After stirring the hornet’s nest on the negative impact of Islamic conservatism in the north, the Emir of Kano, Muhammad Sanusi IIâ€Ž, is now under the fire from the northern establishment, writes Tobi Soniyi
If there is anything the Emir of Kano, Muhammadu Sanusi 11 is known for, it is the fact that he does not shy away from controversies.
As governor of the Central Bank of Nigeria, he courted controversies by the way and manner he handled the restructuring of banks. In Africa, most governors of central banks will not speak against the government under which they serve. But not Sanusi. He wrote a letter alleging that $49.8 billion oil revenue was yet to be accounted for by the Nigerian National Petroleum Corporation (NNPC). As a result of this letter, his tenure as CBN governor was terminated when in February 2014 President Goodluck Jonathan placed him on suspension.
So, when he decided to take on the authority in the north, Sanusi was merely behaving to type. Not many were surprised when he chose to speak on issues that were considered a ‘no go area’ for Muslims, not to talk of an Emir.
Before he spoke in Kaduna, Sanusi had called on all religious and traditional leaders to refrain from beating their wives, adding that they would lose their titles if they do so.
Although, what Sanusi said was not news to southerners, what is news is that, a highly placed northerner is saying it loud and clear. What did Sanusi say that the authority in the north are now calling for his head? Speaking at an event organised by the Kaduna State to attract investors to the state, Sanusi said: â€œWe are in denial. The north-west and the north-east, demographically, constitute the bulk of Nigeriaâ€™s population, but look at human development indices, look at the number of children out of school, look at adult literacy, look at maternal mortality, look at infant mortality, look at girl-child completion rate, look at income per capita, the north-east and the north-west Nigeria, are among the poorest parts of the world,â€
According to him, the poorest of the poor live in the north.
He said: â€œAs far back as 2000, I looked at the numbers, Borno and Yobe states, UNDP figures, Borno and Yobe states, if they were a country on their own, were poorer than Niger, Cameroon and Chad. â€œNobody saw this because we were looking at Nigeria as a country that averages the oil-rich Niger Delta, the industrial and commercial-rich Lagos, the commercially viable Southeast, and you have an average.
â€œBreak Nigeria into its component parts, and these parts of the country are among the poorest, if it were a country. And we do not realise we are in trouble.â€
Sanusi also used the occasion to criticise Buhariâ€™s economic model on the same day government approved the economic recovery plans. He said: â€œThe Federal Government of Nigeria is spending 66 percent of its revenues on interests on debts, which means only 34 percent of revenues is available for capital and recurrent expenditures.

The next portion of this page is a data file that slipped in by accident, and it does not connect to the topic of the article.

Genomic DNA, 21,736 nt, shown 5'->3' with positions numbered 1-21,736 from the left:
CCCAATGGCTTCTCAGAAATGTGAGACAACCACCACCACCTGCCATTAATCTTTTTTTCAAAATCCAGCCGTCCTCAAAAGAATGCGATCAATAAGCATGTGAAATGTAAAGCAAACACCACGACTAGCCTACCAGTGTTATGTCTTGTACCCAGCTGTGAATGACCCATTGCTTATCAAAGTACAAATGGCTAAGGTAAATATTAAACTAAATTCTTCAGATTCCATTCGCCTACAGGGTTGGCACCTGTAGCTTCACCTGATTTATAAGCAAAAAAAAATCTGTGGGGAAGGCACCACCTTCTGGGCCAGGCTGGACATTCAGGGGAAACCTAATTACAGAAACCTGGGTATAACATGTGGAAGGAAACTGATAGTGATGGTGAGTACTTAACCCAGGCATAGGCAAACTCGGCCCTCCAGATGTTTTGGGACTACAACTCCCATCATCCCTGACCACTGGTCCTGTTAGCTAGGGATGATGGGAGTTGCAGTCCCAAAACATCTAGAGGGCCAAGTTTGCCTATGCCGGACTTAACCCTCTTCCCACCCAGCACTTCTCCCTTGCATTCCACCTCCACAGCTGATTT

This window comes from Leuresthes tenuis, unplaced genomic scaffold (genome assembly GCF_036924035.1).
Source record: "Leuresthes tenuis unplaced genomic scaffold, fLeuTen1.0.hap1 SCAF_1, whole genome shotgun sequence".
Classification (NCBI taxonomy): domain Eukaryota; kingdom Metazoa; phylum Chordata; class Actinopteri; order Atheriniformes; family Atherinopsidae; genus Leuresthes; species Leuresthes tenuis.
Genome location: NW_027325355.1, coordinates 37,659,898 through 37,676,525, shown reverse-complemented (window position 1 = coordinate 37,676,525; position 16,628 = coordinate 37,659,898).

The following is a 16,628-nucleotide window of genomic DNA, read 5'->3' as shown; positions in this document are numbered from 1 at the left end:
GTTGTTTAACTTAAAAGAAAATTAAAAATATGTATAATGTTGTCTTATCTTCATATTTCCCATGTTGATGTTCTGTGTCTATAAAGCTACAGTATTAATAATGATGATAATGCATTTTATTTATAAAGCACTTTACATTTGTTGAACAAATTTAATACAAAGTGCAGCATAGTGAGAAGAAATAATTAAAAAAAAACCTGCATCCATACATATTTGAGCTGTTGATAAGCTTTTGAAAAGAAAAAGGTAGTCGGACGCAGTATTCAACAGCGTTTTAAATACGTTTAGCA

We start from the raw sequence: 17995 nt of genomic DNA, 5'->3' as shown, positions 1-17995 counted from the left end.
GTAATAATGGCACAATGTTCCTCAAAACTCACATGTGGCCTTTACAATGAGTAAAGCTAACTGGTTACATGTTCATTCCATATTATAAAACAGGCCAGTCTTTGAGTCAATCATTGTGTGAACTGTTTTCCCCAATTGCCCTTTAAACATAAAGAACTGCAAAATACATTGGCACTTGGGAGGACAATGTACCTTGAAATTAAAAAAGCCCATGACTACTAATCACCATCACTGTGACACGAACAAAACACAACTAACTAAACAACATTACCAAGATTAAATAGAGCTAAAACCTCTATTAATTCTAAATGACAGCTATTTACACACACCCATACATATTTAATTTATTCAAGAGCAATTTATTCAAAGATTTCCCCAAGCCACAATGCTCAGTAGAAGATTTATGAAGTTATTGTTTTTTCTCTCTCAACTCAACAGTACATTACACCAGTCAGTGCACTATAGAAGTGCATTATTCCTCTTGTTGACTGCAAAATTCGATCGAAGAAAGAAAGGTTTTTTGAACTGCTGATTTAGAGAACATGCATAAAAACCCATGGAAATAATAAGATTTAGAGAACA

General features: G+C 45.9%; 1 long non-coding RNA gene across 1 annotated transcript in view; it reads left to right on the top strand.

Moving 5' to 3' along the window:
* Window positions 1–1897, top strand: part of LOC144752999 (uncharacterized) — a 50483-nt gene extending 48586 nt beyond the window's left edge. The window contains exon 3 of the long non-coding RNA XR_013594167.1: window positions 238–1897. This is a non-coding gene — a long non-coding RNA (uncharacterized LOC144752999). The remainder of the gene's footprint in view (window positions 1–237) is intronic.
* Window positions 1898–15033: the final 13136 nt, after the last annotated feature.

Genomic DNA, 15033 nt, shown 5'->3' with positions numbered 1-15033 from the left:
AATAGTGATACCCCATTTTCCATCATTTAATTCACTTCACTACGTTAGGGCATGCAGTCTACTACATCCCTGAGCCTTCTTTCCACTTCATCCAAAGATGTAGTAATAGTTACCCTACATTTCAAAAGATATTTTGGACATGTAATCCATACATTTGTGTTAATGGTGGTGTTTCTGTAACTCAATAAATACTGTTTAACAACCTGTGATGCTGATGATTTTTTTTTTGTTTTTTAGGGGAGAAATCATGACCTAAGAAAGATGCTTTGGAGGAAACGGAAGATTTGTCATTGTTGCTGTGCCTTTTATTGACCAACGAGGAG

â€œThat model cannot work. If you look at the 2017 budget of the Federal Government, I sometimes wonder what Nigerian economists are doing? In the 2017 budget presented by the Federal Government, the amount earmarked for debt servicing is in excess of the entire non-oil revenue of the Federal Government, but that is not the problem. The problem is that it is a budget that is even going for more debts.â€
Sanusi did not stop there. He took on the Governor of Zamfara State, Abdulaziz Yari whose state was being ravaged by meningitis. The governor was reported as saying that God sent the decease to punish people for their sins.
Sanusi said: â€œA governor actually said it was caused by fornication? If Nasir El Rufai sits with investors in London or Abu Dhabi and tells them what he is doing, they will come and invest here. There is a battle of ideologies going on. A real battle without bombs of bullets being thrown (my words). We should stop allowing human beings appropriate our religions for selfish reasons.”
The Zamfara governor would not go down without a fight. He described Sanusi as an hypocrite living large while his people suffered.
In his response, the governor accused Sanusi of hypocrisy, saying he cared less about poverty level of his people – He also advised Sanusi to practise what he preached rather than throw accusation at others
In a statement signed by his Special Adviser on Communication, Mr Ibrahim Dosara, the governor said that Sanusi was riding on Rolls Royce while his subjects were in face of palpable poverty.
The statement reads: â€œFor those who consider the emir of Kano Muhammadu Sanusi II to be anything but a first class intellectual, a consummate banker and a bona fide member of Nigeriaâ€™s royalty, the last couple of weeks were a dizzying spectacle of mixed messages on integrity, royalty and wisdom.